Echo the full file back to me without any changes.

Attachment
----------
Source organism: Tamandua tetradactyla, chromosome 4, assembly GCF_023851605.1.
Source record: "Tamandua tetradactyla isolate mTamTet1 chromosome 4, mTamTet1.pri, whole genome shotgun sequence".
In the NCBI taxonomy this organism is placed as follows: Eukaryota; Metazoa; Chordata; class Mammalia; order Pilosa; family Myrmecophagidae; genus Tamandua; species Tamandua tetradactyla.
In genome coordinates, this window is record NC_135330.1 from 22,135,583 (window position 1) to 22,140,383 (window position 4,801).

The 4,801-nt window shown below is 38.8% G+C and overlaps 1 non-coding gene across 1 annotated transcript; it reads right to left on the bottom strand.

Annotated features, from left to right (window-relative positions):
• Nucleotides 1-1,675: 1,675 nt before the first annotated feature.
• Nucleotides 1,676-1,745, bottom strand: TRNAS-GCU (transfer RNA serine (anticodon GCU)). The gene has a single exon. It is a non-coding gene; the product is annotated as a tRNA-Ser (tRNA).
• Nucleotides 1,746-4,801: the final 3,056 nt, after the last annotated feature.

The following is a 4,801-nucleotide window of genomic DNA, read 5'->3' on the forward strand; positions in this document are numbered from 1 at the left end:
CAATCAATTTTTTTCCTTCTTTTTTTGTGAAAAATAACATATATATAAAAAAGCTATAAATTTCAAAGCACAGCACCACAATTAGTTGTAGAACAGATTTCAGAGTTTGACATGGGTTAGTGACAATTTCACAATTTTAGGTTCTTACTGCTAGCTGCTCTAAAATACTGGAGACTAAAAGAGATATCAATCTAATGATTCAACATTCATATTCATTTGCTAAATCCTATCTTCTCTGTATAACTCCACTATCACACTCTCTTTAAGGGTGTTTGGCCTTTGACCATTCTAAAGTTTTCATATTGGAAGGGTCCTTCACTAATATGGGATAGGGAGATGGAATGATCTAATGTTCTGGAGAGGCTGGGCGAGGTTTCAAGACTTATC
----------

Source organism: Tamandua tetradactyla, chromosome 4, assembly GCF_023851605.1.
Source record: "Tamandua tetradactyla isolate mTamTet1 chromosome 4, mTamTet1.pri, whole genome shotgun sequence".
In the NCBI taxonomy this organism is placed as follows: Eukaryota; Metazoa; Chordata; class Mammalia; order Pilosa; family Myrmecophagidae; genus Tamandua; species Tamandua tetradactyla.
In genome coordinates, this window is record NC_135330.1 from 22,135,583 (window position 1) to 22,140,383 (window position 4,801).

The 4,801-nt window shown below is 38.8% G+C and overlaps 1 non-coding gene across 1 annotated transcript; it reads right to left on the bottom strand.

Annotated features, from left to right (window-relative positions):
• Nucleotides 1-1,675: 1,675 nt before the first annotated feature.
• Nucleotides 1,676-1,745, bottom strand: TRNAS-GCU (transfer RNA serine (anticodon GCU)). The gene has a single exon. It is a non-coding gene; the product is annotated as a tRNA-Ser (tRNA).
• Nucleotides 1,746-4,801: the final 3,056 nt, after the last annotated feature.

The following is a 4,801-nucleotide window of genomic DNA, read 5'->3' on the forward strand; positions in this document are numbered from 1 at the left end:
CAATCAATTTTTTTCCTTCTTTTTTTGTGAAAAATAACATATATATAAAAAAGCTATAAATTTCAAAGCACAGCACCACAATTAGTTGTAGAACAGATTTCAGAGTTTGACATGGGTTAGTGACAATTTCACAATTTTAGGTTCTTACTGCTAGCTGCTCTAAAATACTGGAGACTAAAAGAGATATCAATCTAATGATTCAACATTCATATTCATTTGCTAAATCCTATCTTCTCTGTATAACTCCACTATCACACTCTCTTTAAGGGTGTTTGGCCTTTGACCATTCTAAAGTTTTCATATTGGAAGGGTCCTTCACTAATATGGGATAGGGAGATGGAATGATCTAATGTTCTGGAGAGGCTGGGCGAGGTTTCAAGACTTATC